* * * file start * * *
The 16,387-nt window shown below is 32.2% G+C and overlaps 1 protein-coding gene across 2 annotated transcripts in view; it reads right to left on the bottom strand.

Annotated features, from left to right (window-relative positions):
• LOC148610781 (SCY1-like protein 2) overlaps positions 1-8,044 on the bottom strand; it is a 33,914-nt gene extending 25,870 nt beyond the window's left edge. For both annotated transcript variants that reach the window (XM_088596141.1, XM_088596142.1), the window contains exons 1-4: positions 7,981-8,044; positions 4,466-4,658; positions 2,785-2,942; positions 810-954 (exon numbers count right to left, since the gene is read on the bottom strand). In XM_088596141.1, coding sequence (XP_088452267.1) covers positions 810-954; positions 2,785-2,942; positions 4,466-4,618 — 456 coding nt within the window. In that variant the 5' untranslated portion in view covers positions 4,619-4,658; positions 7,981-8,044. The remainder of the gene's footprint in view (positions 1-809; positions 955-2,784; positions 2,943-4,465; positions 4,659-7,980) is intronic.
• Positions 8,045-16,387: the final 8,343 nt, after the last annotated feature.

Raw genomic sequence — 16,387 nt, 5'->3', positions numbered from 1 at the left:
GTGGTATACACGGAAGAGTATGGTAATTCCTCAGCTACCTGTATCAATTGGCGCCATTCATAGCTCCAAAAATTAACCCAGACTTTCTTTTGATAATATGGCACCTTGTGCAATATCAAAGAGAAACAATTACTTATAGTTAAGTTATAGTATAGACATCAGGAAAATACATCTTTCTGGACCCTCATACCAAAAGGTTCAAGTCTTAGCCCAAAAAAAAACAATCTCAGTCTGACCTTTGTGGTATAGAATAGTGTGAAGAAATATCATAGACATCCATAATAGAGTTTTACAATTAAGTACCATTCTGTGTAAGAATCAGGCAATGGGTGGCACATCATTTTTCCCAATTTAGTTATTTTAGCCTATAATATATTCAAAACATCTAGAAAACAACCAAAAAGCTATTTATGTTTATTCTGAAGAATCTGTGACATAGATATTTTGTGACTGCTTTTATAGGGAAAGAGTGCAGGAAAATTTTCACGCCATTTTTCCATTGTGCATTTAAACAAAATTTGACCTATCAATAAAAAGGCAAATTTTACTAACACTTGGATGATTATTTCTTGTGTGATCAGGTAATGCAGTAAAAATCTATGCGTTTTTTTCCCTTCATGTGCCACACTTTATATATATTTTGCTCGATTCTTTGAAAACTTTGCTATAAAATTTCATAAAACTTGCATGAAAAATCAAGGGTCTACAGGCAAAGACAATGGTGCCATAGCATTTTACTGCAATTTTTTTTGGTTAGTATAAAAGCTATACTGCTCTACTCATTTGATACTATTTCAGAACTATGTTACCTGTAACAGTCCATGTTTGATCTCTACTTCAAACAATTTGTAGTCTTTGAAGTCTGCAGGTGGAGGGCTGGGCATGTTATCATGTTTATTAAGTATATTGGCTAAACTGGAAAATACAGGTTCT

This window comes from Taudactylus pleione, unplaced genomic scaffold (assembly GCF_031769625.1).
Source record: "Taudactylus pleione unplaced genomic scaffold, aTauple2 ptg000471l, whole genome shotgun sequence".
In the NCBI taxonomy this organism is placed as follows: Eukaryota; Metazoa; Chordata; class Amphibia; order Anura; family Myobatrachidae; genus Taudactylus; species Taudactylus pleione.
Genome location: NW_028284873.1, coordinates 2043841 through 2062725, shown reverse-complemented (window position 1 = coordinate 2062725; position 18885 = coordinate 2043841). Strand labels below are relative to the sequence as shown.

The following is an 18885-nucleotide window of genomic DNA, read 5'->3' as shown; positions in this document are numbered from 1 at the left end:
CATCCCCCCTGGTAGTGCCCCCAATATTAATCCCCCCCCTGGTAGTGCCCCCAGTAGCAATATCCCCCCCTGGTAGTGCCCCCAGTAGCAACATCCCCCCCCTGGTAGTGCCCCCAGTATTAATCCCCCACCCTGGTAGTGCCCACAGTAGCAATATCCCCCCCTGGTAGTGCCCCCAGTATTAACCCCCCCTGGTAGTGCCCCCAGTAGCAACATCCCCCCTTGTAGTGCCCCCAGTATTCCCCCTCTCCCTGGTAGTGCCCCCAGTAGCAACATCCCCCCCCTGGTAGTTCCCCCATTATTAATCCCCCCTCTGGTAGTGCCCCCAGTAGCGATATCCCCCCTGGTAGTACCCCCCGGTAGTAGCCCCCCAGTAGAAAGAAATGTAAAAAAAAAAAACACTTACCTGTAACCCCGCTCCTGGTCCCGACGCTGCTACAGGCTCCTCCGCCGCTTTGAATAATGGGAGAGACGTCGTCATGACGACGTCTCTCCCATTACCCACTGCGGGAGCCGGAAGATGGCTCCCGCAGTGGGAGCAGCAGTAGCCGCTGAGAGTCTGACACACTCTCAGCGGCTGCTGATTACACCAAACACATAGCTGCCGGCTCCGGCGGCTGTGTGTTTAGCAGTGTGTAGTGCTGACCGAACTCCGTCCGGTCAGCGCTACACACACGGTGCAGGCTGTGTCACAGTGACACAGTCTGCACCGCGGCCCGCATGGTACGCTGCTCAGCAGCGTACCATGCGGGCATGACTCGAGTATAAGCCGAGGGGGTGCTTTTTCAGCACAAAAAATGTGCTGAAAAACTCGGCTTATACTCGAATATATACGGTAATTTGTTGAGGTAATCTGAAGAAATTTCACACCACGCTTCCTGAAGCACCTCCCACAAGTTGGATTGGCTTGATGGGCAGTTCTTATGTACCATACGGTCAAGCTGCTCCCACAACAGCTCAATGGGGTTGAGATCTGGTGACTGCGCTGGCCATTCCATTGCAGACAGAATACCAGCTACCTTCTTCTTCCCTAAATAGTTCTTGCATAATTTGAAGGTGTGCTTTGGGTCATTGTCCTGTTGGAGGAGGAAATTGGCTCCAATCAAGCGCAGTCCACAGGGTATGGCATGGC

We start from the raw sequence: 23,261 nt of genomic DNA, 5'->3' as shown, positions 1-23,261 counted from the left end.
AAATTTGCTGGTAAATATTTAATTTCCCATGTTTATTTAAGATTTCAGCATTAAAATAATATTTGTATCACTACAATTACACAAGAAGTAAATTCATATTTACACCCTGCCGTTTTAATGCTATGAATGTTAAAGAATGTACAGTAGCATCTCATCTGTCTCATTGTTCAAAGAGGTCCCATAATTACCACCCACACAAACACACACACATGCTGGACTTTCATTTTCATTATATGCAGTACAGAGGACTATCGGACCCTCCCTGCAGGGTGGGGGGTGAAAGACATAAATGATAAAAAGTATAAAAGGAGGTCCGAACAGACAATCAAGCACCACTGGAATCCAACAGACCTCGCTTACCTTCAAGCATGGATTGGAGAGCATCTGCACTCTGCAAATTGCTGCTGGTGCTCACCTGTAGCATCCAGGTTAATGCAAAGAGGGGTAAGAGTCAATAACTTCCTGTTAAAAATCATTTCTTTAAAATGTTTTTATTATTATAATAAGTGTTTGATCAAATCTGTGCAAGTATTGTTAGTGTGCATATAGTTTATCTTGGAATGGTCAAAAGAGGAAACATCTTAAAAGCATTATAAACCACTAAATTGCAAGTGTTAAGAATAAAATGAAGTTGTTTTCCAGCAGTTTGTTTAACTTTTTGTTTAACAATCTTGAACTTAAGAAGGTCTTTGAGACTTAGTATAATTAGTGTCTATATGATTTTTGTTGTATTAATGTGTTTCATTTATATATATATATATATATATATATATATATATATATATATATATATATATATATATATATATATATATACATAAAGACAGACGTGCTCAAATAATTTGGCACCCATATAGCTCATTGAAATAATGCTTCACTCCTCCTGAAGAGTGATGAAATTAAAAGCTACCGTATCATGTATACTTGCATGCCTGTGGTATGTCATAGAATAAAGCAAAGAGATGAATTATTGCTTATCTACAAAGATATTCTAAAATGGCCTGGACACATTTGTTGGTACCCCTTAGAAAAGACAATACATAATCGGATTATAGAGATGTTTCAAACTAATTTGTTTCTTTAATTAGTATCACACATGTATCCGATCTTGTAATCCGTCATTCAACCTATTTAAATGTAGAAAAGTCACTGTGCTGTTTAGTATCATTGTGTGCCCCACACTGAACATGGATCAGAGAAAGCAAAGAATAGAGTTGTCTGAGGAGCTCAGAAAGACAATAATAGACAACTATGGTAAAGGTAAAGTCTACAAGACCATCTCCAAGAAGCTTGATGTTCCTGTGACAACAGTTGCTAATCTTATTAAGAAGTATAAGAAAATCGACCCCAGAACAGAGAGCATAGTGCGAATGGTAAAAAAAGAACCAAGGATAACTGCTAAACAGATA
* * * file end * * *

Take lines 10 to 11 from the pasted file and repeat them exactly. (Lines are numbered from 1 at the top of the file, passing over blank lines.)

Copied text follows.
Genome location: NW_028284873.1, coordinates 2043841 through 2062725, shown reverse-complemented (window position 1 = coordinate 2062725; position 18885 = coordinate 2043841). Strand labels below are relative to the sequence as shown.

The following is an 18885-nucleotide window of genomic DNA, read 5'->3' as shown; positions in this document are numbered from 1 at the left end: